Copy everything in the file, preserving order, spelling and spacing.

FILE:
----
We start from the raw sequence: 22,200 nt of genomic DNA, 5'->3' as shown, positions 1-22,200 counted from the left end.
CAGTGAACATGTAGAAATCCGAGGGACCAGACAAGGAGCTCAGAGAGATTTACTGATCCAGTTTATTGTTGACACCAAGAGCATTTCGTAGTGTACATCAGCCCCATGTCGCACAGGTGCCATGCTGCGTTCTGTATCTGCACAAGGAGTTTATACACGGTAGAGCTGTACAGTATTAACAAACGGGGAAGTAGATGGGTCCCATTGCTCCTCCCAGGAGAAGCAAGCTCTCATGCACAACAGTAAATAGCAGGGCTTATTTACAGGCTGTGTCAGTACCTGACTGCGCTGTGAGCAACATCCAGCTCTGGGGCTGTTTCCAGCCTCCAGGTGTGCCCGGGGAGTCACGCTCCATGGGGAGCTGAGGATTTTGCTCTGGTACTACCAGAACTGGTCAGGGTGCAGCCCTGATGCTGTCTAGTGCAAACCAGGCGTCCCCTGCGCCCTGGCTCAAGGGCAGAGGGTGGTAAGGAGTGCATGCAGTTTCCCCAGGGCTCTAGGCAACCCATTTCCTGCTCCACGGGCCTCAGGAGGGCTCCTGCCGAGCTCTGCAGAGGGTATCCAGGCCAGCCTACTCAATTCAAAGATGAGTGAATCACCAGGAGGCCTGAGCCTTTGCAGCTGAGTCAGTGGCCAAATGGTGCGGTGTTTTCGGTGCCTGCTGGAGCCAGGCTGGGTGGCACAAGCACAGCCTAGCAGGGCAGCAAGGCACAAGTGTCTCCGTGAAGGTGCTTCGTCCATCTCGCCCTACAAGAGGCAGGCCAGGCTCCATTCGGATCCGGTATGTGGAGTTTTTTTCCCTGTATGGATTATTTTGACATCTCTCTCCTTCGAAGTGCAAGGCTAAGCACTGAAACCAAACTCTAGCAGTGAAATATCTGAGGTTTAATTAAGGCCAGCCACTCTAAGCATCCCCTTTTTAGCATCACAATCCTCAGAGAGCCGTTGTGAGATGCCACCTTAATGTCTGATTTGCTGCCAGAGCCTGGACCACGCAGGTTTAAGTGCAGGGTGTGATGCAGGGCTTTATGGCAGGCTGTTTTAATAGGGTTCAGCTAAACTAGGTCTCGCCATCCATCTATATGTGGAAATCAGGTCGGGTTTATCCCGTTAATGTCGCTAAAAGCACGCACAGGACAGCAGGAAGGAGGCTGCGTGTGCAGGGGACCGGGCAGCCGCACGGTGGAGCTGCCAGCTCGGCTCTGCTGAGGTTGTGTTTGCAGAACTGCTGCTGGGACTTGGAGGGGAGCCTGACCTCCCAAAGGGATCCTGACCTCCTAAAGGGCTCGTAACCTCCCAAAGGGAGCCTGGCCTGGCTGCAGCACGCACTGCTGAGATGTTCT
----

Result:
We start from the raw sequence: 22,200 nt of genomic DNA, 5'->3' as shown, positions 1-22,200 counted from the left end.
CAGTGAACATGTAGAAATCCGAGGGACCAGACAAGGAGCTCAGAGAGATTTACTGATCCAGTTTATTGTTGACACCAAGAGCATTTCGTAGTGTACATCAGCCCCATGTCGCACAGGTGCCATGCTGCGTTCTGTATCTGCACAAGGAGTTTATACACGGTAGAGCTGTACAGTATTAACAAACGGGGAAGTAGATGGGTCCCATTGCTCCTCCCAGGAGAAGCAAGCTCTCATGCACAACAGTAAATAGCAGGGCTTATTTACAGGCTGTGTCAGTACCTGACTGCGCTGTGAGCAACATCCAGCTCTGGGGCTGTTTCCAGCCTCCAGGTGTGCCCGGGGAGTCACGCTCCATGGGGAGCTGAGGATTTTGCTCTGGTACTACCAGAACTGGTCAGGGTGCAGCCCTGATGCTGTCTAGTGCAAACCAGGCGTCCCCTGCGCCCTGGCTCAAGGGCAGAGGGTGGTAAGGAGTGCATGCAGTTTCCCCAGGGCTCTAGGCAACCCATTTCCTGCTCCACGGGCCTCAGGAGGGCTCCTGCCGAGCTCTGCAGAGGGTATCCAGGCCAGCCTACTCAATTCAAAGATGAGTGAATCACCAGGAGGCCTGAGCCTTTGCAGCTGAGTCAGTGGCCAAATGGTGCGGTGTTTTCGGTGCCTGCTGGAGCCAGGCTGGGTGGCACAAGCACAGCCTAGCAGGGCAGCAAGGCACAAGTGTCTCCGTGAAGGTGCTTCGTCCATCTCGCCCTACAAGAGGCAGGCCAGGCTCCATTCGGATCCGGTATGTGGAGTTTTTTTCCCTGTATGGATTATTTTGACATCTCTCTCCTTCGAAGTGCAAGGCTAAGCACTGAAACCAAACTCTAGCAGTGAAATATCTGAGGTTTAATTAAGGCCAGCCACTCTAAGCATCCCCTTTTTAGCATCACAATCCTCAGAGAGCCGTTGTGAGATGCCACCTTAATGTCTGATTTGCTGCCAGAGCCTGGACCACGCAGGTTTAAGTGCAGGGTGTGATGCAGGGCTTTATGGCAGGCTGTTTTAATAGGGTTCAGCTAAACTAGGTCTCGCCATCCATCTATATGTGGAAATCAGGTCGGGTTTATCCCGTTAATGTCGCTAAAAGCACGCACAGGACAGCAGGAAGGAGGCTGCGTGTGCAGGGGACCGGGCAGCCGCACGGTGGAGCTGCCAGCTCGGCTCTGCTGAGGTTGTGTTTGCAGAACTGCTGCTGGGACTTGGAGGGGAGCCTGACCTCCCAAAGGGATCCTGACCTCCTAAAGGGCTCGTAACCTCCCAAAGGGAGCCTGGCCTGGCTGCAGCACGCACTGCTGAGATGTTCT